Cubed croutons - excellent with all kinds of soups or salads. 
Preheat oven to 350 degrees.

Cut or tear bread into little bite sized cubes or pieces.  Is is ok - even preferred - if the bread is stale.  If you find day old bread on special snap it up so you can make croutons (or french toast).

Pour olive oil into a bowl - about 1 tablespoon for each heaping cup of bread cubes.  If you wish, smash a clove or two of garlic and let it sit in the olive oil for an hour or two beforehand to infuse the oil with garlic flavor.  Fish out the garlic and save it for another use.  Add bread to oil and quickly stir around so olive oil is uniformly distributed.  Place on a baking sheet in one layer.

Bake for 10-15 minutes or until crunchy.  If you want, turn off the oven and leave bread inside a little longer to ensure that it dries out completely.
Store in tightly sealed bag or other container at room temperature for a week or two - if they last that long!

I admit the homemade croutons are not as flashy looking as the storebought kind.  But they won't let you down.  Plus they are not as spendy.  And I think they taste better. 

Sliced croutons - use in soups or as a base for cheese, pates or other snacks or appetizers.
Preheat oven to 350 degrees.
Slice bread about 1/2 inch thick.  Place in one layer on an ungreased baking sheet.  Bake about 10-12 minutes, or until bread is crispy.  Optional - brush with a little olive oil after baking. Cool.  These can be stored in a tightly sealed bag or other container for a week or two.

Thursday, June 17, 2010


Kohlrabi - Brassica Oleracea var. gongylodes

Kohlrabi means "cabbage turnip" in German.  It belongs to the cabbage family and has been around for at least 500 years so far as we know.  It is especially popular in  Central European countries and has not been available commercially in this country until fairly recently.

 When it is young and not too big (less than 3 inches in diameter) - it is known for its mild, delicate, peppery and even sweet flavor and its crunchy, juicy and crisp texture.  It is not a root vegetable, even though it looks like one.  The bulb grows above ground and is really a swollen stem.  It can be eaten raw or cooked.  The leaves can be prepared in the same way as turnip or collard greens. (fairly long braising)  Unless very small and young, the bulbs should be peeled prior to eating or cooking.

Kohlrabi can be boiled, steamed, sauteed or braised.  It can be shredded, cubed, julienned or mashed.
It is very compatible with many seasonings and flavors, such as bacon, dill, caraway, cream (what isn't compatible with cream?), onion, garlic, ginger,  nutmeg, thyme, mustard, lemon and parsley.

Some people describe the taste of kohlrabi as similar to a radish.  Some say it is like a combination of cucumber and broccoli.  Whatever it tastes like, some people are crazy about it.  This is what The New Basics cookbook had to say: "Kohlrabi, once tasted, can become an obsession, for it seems to exude freshness - almost a peppery version of broccoli."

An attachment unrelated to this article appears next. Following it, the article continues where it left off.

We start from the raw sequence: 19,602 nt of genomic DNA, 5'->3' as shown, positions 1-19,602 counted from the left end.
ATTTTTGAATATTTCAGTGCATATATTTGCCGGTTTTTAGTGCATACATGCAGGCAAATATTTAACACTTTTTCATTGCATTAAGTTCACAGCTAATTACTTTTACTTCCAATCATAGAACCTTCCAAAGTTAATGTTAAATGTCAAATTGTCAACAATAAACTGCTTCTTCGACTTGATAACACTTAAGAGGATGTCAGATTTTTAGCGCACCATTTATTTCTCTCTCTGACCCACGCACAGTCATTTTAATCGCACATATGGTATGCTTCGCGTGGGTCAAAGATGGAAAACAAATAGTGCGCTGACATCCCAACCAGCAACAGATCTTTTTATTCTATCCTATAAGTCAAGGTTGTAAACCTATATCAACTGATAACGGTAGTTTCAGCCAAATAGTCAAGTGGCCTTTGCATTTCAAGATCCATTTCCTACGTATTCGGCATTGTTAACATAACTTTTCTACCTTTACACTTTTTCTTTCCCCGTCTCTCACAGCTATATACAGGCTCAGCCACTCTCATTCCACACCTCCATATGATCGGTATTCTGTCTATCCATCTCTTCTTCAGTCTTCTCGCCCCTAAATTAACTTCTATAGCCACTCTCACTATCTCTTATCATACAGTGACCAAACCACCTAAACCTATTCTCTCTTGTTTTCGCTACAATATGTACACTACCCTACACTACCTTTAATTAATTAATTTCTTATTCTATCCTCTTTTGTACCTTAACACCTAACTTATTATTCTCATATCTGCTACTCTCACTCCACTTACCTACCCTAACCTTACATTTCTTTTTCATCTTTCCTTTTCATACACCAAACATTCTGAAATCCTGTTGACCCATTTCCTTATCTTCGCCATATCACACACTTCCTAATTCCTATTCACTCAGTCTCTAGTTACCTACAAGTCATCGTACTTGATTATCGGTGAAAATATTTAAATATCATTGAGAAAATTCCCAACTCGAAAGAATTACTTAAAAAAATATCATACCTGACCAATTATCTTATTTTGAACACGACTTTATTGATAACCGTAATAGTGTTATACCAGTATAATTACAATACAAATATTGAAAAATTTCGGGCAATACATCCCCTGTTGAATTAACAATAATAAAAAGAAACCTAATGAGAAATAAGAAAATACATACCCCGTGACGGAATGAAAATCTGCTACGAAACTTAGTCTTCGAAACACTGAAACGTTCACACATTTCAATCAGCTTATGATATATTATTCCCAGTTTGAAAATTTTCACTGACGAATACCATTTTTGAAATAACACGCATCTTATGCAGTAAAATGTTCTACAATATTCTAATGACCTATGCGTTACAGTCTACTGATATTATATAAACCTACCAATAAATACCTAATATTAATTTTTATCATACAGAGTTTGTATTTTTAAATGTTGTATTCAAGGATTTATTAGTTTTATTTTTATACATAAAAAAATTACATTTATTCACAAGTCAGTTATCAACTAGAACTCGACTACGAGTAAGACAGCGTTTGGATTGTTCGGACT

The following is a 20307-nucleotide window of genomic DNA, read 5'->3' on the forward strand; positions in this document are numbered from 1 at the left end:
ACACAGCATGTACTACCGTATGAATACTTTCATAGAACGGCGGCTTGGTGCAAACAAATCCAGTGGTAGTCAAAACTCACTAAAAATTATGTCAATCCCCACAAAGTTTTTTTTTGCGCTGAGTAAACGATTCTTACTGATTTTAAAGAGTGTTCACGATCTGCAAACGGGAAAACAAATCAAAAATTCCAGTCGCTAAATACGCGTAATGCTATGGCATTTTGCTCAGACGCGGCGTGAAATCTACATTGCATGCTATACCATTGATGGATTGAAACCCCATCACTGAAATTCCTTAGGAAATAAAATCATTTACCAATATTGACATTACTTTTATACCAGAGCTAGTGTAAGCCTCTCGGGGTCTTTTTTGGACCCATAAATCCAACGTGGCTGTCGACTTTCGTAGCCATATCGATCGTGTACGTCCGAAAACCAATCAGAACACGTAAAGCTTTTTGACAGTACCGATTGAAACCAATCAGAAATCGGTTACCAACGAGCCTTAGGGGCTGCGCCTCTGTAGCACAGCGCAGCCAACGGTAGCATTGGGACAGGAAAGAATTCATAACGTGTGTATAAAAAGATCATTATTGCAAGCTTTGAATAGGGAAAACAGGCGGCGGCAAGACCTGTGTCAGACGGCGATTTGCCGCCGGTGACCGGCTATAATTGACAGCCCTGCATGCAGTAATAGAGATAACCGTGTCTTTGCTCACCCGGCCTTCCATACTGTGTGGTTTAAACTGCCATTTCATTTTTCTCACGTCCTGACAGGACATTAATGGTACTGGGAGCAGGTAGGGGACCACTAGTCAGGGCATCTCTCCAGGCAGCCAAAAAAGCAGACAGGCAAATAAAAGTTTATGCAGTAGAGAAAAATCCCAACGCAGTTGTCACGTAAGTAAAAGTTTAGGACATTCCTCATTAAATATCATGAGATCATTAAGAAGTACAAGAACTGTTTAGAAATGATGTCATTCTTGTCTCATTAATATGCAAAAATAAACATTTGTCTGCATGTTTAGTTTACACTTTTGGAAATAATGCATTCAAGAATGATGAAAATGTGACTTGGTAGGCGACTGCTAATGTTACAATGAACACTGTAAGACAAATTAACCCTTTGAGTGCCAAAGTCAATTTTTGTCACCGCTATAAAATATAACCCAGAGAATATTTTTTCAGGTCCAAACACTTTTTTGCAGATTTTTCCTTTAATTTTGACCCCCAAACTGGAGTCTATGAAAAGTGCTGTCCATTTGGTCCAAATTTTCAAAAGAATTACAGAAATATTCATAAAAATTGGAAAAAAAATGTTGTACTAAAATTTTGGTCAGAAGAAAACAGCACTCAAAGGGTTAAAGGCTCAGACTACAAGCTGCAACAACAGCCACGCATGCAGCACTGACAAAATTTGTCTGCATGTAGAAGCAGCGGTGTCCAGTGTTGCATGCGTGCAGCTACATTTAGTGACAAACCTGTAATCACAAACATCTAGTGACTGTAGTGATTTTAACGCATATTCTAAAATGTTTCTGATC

Separate the leaves from the bulb.  Do not wash until ready to eat.  The leaves can be stored in a bag in the refrigerator for a week or so.  If the bulb is stored in an open or perforated plastic bag, it should keep several weeks.  My sources did not agree on storage time.  The range for a refrigerated bulb was 5 days to one month.  Since your CSA kohlrabi is very fresh when you get it, I think you could store it for at least 3 weeks if you needed or wanted to.

Kohlrabi is very high in vitamins C  - a one cup serving supplies 149% of your daily requirement.  It is also high in fiber and potassium.  One cup is only 40 calories.

Serving Suggestions
Last night I decided to julienne a bulb of kohlrabi.  Once it was peeled and cut up, I put it into a pot of boiling water for about 5 minutes.  It was still tender crisp when I drained it.  Then I sauteed it in about 2 t. of butter and added about 1/3 cup of heavy cream, about 2 T. chopped fresh dill and a little salt and pepper.

I cooked that a few more minutes, cover off, until the cream reduced by about half.  We ate it as a vegetable side dish.  One bulb was enough for three servings.

Because of its fresh taste,  this dish could stand up quite well to something like fried fish or chicken.  Or even baked ham or a pork roast.  We had it with pinto beans, greens and brown rice.

Kohlrabi serving ideas - remember to peel  before cooking or eating unless very young and tender)

Raw Kohlrabi
Slice -about 1/4 inch.  Dip halfway into fresh lime juice and then chili powder.  Arrange on plate.

Slice or cut into sticks.  Serve with other fresh raw vegetables as part of a crudite platter with favorite dip.

Grate. Squeeze moisture out.  Mix with beaten egg, breadcrumbs, salt, pepper,  minced onion.  (about 1 egg, 2 T. onion and 2 T. crumbs per cup of grated kohlrabi.  Add other herbs or spices to taste.)  Fry patties in hot , butter, olive oil or other fat.  These patties would be nice served with plain yogurt and a squeeze of fresh lemon.

Grate or cut into small sticks or cubes.  Mix with equal amount of grated or cut up fresh apple.  Add a mustard vinaigrette sweetened with a little honey or maple syrup.  Makes a lovely salad or side dish.